Always eager to broaden my mind, I am also delving into the fascinating world of bioinformatics, programming and data science, and teaching.
I have been addressing the interplay between pathogens and host health and behaviour from different angles:
In my Ph.D., I capitalized on routine anthelmintic treatment of my study population of Barbary macaques, allowing me to use an experimental study design. Working completely non-invasively, I used a range of physiological markers and detailed behavioural observation to investigate both directions of the host-pathogen relationship between the macaques and their gastrointestinal parasites: I investigated the effect of parasite infections on individual social behaviour, immune function and physiology to assess the costs of infections. I also assessed the behavioural and physiological host characteristics contributing to individual reinfection risk, simultaneously measuring parasite exposure and susceptibility.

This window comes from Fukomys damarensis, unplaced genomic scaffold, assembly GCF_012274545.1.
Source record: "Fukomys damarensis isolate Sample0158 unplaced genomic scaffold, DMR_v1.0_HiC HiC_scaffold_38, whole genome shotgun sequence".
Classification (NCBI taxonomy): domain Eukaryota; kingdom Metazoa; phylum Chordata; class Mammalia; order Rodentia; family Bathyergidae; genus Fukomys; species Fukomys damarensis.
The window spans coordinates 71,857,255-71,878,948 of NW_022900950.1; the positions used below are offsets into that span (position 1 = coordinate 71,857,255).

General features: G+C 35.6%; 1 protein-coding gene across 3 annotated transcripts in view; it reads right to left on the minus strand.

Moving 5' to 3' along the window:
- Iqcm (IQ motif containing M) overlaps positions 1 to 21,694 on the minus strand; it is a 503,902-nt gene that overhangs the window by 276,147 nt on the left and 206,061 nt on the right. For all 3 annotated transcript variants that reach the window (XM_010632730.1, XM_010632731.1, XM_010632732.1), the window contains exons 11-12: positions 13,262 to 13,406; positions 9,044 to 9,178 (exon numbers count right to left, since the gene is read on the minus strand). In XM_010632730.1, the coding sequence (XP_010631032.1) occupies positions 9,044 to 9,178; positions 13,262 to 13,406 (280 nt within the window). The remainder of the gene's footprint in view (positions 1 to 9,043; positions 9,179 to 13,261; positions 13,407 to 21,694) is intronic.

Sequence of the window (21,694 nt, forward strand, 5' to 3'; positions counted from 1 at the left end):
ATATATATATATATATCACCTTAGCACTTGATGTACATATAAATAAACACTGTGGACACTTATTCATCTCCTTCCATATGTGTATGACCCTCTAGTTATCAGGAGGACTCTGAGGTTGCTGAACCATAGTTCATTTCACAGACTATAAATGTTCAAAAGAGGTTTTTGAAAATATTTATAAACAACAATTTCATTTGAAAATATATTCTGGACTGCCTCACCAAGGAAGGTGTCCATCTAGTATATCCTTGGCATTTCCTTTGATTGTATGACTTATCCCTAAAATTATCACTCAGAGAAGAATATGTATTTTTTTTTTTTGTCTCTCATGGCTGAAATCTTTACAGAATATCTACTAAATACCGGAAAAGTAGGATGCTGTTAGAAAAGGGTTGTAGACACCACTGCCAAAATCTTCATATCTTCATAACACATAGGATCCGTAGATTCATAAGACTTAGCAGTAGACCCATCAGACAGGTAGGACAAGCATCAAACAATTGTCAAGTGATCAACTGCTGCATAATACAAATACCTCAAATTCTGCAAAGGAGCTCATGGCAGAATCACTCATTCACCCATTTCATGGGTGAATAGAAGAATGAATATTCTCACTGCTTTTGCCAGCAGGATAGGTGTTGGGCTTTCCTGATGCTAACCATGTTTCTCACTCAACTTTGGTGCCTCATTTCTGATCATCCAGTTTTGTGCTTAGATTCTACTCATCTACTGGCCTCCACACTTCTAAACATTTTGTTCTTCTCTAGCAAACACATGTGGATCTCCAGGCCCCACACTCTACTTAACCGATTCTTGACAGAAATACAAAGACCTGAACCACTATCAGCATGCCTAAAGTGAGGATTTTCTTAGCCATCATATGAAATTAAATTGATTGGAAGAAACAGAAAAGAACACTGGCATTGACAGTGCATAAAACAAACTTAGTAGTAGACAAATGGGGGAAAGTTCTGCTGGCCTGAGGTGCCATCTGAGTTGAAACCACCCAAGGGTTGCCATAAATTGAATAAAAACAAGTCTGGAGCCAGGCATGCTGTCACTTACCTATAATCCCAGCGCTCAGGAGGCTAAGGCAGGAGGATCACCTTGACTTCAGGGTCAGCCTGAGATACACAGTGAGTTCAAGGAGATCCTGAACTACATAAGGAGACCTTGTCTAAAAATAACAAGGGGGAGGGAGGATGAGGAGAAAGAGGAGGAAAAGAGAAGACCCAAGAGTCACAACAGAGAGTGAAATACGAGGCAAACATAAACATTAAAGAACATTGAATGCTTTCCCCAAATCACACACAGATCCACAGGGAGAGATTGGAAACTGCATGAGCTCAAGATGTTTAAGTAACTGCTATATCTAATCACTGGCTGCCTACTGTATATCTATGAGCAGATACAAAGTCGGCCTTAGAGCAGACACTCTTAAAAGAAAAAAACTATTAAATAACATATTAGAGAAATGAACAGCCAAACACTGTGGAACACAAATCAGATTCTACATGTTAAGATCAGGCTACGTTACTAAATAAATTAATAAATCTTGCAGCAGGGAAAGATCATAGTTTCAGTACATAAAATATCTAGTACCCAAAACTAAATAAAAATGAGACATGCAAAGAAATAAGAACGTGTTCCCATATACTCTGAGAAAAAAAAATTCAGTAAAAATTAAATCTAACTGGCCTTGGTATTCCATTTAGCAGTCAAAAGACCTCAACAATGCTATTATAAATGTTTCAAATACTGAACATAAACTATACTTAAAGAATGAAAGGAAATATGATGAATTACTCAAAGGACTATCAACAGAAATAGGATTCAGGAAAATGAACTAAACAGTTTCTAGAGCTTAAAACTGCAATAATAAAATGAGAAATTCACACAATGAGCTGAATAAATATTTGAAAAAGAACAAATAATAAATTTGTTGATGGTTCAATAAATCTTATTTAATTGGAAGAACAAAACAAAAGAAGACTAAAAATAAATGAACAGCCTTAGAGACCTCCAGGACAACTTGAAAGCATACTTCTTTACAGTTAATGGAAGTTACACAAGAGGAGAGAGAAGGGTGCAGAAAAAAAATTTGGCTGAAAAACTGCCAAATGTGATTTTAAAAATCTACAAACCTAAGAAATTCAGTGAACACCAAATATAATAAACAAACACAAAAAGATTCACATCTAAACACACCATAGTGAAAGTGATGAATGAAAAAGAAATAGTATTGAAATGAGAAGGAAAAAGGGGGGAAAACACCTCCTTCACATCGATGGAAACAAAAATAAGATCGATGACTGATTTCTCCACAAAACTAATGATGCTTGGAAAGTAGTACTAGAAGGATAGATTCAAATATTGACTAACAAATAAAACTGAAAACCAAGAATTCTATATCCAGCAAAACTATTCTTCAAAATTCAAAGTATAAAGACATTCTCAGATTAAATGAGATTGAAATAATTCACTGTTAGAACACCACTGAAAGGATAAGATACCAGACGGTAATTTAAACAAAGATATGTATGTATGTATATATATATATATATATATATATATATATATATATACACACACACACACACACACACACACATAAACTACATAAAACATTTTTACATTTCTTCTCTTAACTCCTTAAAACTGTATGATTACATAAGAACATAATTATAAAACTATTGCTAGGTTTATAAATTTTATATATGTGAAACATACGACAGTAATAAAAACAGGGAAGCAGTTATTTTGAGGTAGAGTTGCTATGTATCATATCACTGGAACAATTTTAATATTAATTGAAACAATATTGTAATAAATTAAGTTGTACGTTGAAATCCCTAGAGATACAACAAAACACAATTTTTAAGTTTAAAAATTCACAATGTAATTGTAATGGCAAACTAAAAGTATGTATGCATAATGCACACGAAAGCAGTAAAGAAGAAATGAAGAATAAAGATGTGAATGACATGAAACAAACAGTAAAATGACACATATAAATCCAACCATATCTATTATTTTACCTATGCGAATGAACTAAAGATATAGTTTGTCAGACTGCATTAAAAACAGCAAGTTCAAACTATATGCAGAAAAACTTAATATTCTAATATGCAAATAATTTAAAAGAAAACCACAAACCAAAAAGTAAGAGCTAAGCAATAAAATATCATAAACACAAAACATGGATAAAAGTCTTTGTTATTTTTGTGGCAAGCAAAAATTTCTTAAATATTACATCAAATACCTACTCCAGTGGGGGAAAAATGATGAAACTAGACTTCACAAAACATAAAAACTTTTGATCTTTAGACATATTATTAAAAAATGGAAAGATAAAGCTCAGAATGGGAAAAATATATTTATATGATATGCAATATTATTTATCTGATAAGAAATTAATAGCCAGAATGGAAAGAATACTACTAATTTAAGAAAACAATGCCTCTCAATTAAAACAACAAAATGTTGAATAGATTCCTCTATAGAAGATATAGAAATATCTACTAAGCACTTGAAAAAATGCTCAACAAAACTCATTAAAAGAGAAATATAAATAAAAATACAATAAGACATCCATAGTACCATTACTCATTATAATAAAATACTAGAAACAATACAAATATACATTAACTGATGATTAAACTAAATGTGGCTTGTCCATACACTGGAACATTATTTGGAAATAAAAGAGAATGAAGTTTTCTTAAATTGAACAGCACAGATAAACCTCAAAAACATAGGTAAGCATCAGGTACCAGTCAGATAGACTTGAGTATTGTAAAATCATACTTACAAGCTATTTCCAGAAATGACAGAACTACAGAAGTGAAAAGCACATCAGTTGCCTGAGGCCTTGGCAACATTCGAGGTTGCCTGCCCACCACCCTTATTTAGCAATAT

Currently, I am privileged to be part of a collaboration with the Kalahari Meerkat Project and benefit from the wealth of long-term data available. I am working on tuberculosis infections reported in the study population since the late 1990s, aiming at quantifying and explaining variation in tuberculosis infection courses. I am focussing on the role of host immune genes for susceptibility and resistance to infections, assessing major histocompatibility complex (MHC) gene composition and functional diversity. Beyond the level of individual susceptibility and resistance, I am investigating the possibility of TB-mediated selection and the corresponding effect of the pathogen on population dynamics. Another research trajectory are the Trace-amine-associated receptors, which are implicated to play a role in olfactory communication and mate choice, to test whether they are involved in meerkats migration and mate choice decisions, in concert with MHC constitution.